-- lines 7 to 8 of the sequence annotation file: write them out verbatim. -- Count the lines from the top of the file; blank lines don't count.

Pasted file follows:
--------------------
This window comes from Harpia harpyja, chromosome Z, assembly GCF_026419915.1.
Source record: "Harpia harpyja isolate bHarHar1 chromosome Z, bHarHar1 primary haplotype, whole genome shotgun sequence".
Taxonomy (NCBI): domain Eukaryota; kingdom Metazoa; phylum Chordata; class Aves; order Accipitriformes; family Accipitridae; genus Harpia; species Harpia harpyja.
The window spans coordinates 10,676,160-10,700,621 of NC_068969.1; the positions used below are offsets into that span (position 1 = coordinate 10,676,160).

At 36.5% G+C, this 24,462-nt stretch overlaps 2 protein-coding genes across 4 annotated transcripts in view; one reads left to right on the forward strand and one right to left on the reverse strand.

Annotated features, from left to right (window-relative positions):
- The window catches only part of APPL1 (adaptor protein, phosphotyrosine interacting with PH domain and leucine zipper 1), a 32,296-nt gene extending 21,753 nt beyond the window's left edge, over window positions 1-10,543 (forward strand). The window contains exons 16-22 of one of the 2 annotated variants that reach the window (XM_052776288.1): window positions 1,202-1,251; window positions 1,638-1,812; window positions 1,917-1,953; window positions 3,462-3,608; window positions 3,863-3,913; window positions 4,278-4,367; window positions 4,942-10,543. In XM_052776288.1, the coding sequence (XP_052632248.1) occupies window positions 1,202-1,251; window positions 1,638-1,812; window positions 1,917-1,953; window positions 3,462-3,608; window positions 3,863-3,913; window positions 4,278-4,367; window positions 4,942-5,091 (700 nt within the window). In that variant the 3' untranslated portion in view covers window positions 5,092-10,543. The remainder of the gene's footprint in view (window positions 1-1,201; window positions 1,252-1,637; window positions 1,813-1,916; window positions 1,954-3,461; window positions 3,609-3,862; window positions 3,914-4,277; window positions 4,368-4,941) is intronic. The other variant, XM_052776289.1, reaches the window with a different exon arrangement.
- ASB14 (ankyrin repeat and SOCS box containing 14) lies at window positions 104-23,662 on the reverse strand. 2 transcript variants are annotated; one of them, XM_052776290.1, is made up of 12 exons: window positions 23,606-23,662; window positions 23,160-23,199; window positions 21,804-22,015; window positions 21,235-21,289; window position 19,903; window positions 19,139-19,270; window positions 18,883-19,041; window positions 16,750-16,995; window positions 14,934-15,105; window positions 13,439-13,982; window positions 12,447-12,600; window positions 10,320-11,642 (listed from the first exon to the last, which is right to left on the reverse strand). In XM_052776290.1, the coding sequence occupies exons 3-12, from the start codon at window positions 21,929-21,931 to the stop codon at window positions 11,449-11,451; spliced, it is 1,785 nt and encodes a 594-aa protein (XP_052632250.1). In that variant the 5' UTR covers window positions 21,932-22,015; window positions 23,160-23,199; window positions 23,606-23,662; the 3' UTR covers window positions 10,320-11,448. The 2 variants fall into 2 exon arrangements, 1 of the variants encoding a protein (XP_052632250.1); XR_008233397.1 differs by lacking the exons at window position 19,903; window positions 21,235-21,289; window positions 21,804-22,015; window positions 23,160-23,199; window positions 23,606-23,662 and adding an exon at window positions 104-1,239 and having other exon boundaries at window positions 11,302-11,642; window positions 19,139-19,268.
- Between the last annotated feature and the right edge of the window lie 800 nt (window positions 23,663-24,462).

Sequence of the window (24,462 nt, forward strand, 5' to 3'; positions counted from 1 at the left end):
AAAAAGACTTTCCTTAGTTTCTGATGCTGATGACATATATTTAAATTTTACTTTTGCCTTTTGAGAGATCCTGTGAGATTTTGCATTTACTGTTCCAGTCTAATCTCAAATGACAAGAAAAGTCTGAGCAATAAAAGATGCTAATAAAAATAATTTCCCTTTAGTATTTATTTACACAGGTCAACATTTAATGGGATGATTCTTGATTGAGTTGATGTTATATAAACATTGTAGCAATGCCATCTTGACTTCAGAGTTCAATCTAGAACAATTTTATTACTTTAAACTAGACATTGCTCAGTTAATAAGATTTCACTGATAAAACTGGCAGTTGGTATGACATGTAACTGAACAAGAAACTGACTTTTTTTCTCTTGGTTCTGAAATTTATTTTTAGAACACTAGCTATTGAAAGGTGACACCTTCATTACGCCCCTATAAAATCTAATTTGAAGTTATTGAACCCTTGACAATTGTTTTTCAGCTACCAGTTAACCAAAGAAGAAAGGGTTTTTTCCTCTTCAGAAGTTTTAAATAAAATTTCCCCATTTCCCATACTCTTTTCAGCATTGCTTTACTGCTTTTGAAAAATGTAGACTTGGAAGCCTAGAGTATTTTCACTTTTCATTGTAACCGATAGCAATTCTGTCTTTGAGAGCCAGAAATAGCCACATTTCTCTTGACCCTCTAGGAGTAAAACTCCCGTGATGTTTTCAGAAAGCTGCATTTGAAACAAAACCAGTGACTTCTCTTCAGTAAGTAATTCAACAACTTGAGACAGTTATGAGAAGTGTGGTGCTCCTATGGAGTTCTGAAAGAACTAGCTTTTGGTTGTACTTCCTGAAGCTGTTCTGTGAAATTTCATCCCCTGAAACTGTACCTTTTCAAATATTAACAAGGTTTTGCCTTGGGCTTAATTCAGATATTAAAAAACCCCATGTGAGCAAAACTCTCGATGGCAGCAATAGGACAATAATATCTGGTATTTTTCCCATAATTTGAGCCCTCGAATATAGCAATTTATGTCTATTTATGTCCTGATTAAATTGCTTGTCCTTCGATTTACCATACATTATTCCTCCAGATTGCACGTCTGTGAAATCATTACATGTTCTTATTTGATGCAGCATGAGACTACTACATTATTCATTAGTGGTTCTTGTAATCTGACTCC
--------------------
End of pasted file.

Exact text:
- The window catches only part of APPL1 (adaptor protein, phosphotyrosine interacting with PH domain and leucine zipper 1), a 32,296-nt gene extending 21,753 nt beyond the window's left edge, over window positions 1-10,543 (forward strand). The window contains exons 16-22 of one of the 2 annotated variants that reach the window (XM_052776288.1): window positions 1,202-1,251; window positions 1,638-1,812; window positions 1,917-1,953; window positions 3,462-3,608; window positions 3,863-3,913; window positions 4,278-4,367; window positions 4,942-10,543. In XM_052776288.1, the coding sequence (XP_052632248.1) occupies window positions 1,202-1,251; window positions 1,638-1,812; window positions 1,917-1,953; window positions 3,462-3,608; window positions 3,863-3,913; window positions 4,278-4,367; window positions 4,942-5,091 (700 nt within the window). In that variant the 3' untranslated portion in view covers window positions 5,092-10,543. The remainder of the gene's footprint in view (window positions 1-1,201; window positions 1,252-1,637; window positions 1,813-1,916; window positions 1,954-3,461; window positions 3,609-3,862; window positions 3,914-4,277; window positions 4,368-4,941) is intronic. The other variant, XM_052776289.1, reaches the window with a different exon arrangement.
- ASB14 (ankyrin repeat and SOCS box containing 14) lies at window positions 104-23,662 on the reverse strand. 2 transcript variants are annotated; one of them, XM_052776290.1, is made up of 12 exons: window positions 23,606-23,662; window positions 23,160-23,199; window positions 21,804-22,015; window positions 21,235-21,289; window position 19,903; window positions 19,139-19,270; window positions 18,883-19,041; window positions 16,750-16,995; window positions 14,934-15,105; window positions 13,439-13,982; window positions 12,447-12,600; window positions 10,320-11,642 (listed from the first exon to the last, which is right to left on the reverse strand). In XM_052776290.1, the coding sequence occupies exons 3-12, from the start codon at window positions 21,929-21,931 to the stop codon at window positions 11,449-11,451; spliced, it is 1,785 nt and encodes a 594-aa protein (XP_052632250.1). In that variant the 5' UTR covers window positions 21,932-22,015; window positions 23,160-23,199; window positions 23,606-23,662; the 3' UTR covers window positions 10,320-11,448. The 2 variants fall into 2 exon arrangements, 1 of the variants encoding a protein (XP_052632250.1); XR_008233397.1 differs by lacking the exons at window position 19,903; window positions 21,235-21,289; window positions 21,804-22,015; window positions 23,160-23,199; window positions 23,606-23,662 and adding an exon at window positions 104-1,239 and having other exon boundaries at window positions 11,302-11,642; window positions 19,139-19,268.